Because the ICC did not find the project necessary under Sec. 8-503 of the PUA, Clean Line's CPCN only authorizes the company to build on voluntarily-negotiated easements. The easements Clean Line has managed to sign with landowners are few and far between. The rest of the landowners have rejected Clean Line's efforts and may continue to do so. Clean Line was so certain that it would be granted eminent domain authority to take property that it has disrespected landowners with fantastical claims that bear no resemblance to reality, along with underhanded tactics and empty promises. You've got to get up pretty early in the morning to fool a farmer. Nobody's buying it. And since Clean Line has already ruined any possible cordial relationship with landowners, it is unlikely to regain what has already been tossed away.
And that brings us to the match tossed into the powder keg... the CPCN issued by the ICC:
The Commission also observes that the approval of a line route as part of this Certificate Order should facilitate negotiations with landowners, and that the issuance of the Certificate will enable Rock Island to gain access to the property to conduct surveys and related activities, which are steps characterized by Rock Island as important ones in which to engage in the near future.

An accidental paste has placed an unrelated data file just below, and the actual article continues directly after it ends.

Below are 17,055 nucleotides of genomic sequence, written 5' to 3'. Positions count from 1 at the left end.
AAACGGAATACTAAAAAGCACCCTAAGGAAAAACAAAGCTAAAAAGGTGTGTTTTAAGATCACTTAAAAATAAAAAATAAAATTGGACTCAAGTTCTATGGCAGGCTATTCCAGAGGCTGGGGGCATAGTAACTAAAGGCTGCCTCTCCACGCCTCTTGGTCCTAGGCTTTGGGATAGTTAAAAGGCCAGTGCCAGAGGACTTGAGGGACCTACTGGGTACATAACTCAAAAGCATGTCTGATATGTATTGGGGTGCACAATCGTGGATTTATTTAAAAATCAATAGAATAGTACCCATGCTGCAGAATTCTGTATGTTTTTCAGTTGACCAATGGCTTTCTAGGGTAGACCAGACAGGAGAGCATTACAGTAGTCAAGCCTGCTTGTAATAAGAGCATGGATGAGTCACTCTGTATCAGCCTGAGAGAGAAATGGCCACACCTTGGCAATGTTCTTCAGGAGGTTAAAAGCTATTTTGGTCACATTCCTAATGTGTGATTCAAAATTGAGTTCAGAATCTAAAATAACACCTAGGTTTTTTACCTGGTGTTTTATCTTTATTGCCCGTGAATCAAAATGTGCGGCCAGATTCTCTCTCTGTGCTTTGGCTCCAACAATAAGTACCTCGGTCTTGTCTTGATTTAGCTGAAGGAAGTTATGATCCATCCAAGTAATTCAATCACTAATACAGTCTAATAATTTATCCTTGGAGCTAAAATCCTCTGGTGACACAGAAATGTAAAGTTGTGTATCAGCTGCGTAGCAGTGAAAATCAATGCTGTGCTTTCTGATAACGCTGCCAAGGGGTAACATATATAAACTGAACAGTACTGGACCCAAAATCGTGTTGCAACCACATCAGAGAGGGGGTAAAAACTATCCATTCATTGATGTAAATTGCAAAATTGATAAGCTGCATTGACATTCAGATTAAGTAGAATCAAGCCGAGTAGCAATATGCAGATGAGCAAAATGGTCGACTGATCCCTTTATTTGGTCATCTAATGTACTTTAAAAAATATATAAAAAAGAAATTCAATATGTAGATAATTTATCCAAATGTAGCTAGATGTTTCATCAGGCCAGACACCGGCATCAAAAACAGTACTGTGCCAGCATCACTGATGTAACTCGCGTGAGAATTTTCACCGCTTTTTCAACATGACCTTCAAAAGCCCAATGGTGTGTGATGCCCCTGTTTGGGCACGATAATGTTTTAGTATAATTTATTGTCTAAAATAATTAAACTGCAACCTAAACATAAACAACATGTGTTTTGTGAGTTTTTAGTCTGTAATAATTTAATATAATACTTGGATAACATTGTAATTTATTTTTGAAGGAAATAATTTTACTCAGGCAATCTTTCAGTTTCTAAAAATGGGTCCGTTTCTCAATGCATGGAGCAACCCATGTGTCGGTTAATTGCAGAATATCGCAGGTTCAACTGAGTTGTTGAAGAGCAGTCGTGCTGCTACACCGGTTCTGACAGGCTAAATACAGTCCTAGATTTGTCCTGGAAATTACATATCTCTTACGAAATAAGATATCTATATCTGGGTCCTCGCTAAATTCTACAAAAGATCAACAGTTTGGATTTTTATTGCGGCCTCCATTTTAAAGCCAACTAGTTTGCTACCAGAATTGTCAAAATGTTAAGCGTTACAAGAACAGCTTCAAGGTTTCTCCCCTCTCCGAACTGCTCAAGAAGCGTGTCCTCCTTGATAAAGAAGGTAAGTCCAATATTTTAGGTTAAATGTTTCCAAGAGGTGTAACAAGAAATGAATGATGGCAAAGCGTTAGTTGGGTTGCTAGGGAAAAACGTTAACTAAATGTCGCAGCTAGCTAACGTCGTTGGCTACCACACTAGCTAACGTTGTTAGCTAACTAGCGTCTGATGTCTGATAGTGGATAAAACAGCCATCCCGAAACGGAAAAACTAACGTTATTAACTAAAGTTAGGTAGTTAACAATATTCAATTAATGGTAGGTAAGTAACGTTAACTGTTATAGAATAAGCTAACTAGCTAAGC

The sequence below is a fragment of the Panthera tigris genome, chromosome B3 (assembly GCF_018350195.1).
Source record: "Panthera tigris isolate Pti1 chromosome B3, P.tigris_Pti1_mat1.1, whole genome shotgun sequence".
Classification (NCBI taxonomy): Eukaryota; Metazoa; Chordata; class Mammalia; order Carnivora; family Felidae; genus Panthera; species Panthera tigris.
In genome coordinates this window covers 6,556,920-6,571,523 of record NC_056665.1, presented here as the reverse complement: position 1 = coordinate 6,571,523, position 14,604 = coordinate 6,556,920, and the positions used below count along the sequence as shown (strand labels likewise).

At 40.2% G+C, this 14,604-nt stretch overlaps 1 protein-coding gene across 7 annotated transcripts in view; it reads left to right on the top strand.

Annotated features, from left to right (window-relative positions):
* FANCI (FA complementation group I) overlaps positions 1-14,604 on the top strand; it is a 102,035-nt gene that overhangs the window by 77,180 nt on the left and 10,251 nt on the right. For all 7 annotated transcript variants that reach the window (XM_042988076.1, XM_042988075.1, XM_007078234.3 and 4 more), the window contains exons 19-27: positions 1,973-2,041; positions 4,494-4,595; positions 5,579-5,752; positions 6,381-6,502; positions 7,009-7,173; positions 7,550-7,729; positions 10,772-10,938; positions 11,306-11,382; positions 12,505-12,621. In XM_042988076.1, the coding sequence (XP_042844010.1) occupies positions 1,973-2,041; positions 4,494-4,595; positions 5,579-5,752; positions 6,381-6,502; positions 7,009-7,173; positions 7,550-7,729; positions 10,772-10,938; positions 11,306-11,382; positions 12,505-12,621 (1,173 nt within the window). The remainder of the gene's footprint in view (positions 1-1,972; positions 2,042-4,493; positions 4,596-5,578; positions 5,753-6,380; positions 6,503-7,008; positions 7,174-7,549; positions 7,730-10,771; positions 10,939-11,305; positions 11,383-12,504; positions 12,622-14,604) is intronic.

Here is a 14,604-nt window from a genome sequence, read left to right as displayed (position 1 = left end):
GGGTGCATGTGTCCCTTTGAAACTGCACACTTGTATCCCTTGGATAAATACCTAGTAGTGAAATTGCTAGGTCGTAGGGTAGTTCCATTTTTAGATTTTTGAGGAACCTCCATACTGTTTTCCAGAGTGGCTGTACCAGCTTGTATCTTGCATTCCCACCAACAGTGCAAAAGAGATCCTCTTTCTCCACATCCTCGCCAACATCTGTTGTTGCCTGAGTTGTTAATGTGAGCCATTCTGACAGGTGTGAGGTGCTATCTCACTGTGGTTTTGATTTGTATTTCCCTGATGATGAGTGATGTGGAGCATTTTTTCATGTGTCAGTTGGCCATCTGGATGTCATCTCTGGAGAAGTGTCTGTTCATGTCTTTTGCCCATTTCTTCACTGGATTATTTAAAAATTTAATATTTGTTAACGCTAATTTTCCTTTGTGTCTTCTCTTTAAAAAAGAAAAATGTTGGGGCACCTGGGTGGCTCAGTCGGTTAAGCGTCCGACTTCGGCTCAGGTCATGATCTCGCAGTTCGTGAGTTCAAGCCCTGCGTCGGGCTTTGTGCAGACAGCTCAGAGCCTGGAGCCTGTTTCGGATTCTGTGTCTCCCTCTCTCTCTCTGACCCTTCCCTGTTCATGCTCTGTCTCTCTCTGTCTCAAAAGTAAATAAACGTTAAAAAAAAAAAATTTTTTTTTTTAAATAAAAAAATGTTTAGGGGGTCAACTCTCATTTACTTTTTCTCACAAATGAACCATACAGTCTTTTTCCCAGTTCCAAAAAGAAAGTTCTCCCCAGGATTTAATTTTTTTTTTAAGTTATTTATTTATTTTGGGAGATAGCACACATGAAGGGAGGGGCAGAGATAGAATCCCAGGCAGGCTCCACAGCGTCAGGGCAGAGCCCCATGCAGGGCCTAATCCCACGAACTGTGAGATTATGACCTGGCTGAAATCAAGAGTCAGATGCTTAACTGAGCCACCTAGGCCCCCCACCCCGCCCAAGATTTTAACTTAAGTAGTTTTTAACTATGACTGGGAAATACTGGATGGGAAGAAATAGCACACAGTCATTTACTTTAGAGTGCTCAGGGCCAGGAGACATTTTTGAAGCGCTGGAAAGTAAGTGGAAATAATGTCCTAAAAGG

That's funny. The Commission was so uncertain about this company's financial resources that it required it to have financing in place before beginning construction, but yet this same company can now enter upon and damage private property to conduct its surveys, without the demonstrated financial resources to guarantee that landowners will be compensated for damages. What happens when Clean Line's surveys damage private property and the company refuses to make landowners whole? Where's the remedy for landowners? Will the ICC be policing Clean Line's survey activities? Will landowners be left swinging in the wind with only a civil remedy? And, I don't think Clean Line barging onto private property and leaving a mess behind will "facilitate negotiations with landowners." Call me jaded...
So, Illinois landowner groups now have been handed the task of figuring out how to protect their interests all on their own. And they will.
Two years, remember that.
And, in addition, RICL has just barely begun the permitting process in Iowa, where thousands of landowners have joined forces as the Preservation of Rural Iowa Alliance, and hired counsel and witnesses to participate in the Iowa Utility Board's review of RICL.
I'm thinking that this thing is NEVER going to happen. The ICC Order requires Clean Line to perform in accordance with its fantastical business plan to get all this accomplished in two years.
So, despite sweeping bluster like
“The ICC approval is a great step forward for the Rock Island Clean Line project and brings Illinois one step closer to creating a cleaner energy future,” said Michael Skelly, President of Clean Line Energy. “We are grateful to the Commission for their careful consideration of our application and proposed route. By approving game-changing projects like the Rock Island Clean Line, Illinois will benefit from access to low-cost clean energy and job creation in the construction and manufacturing sectors.”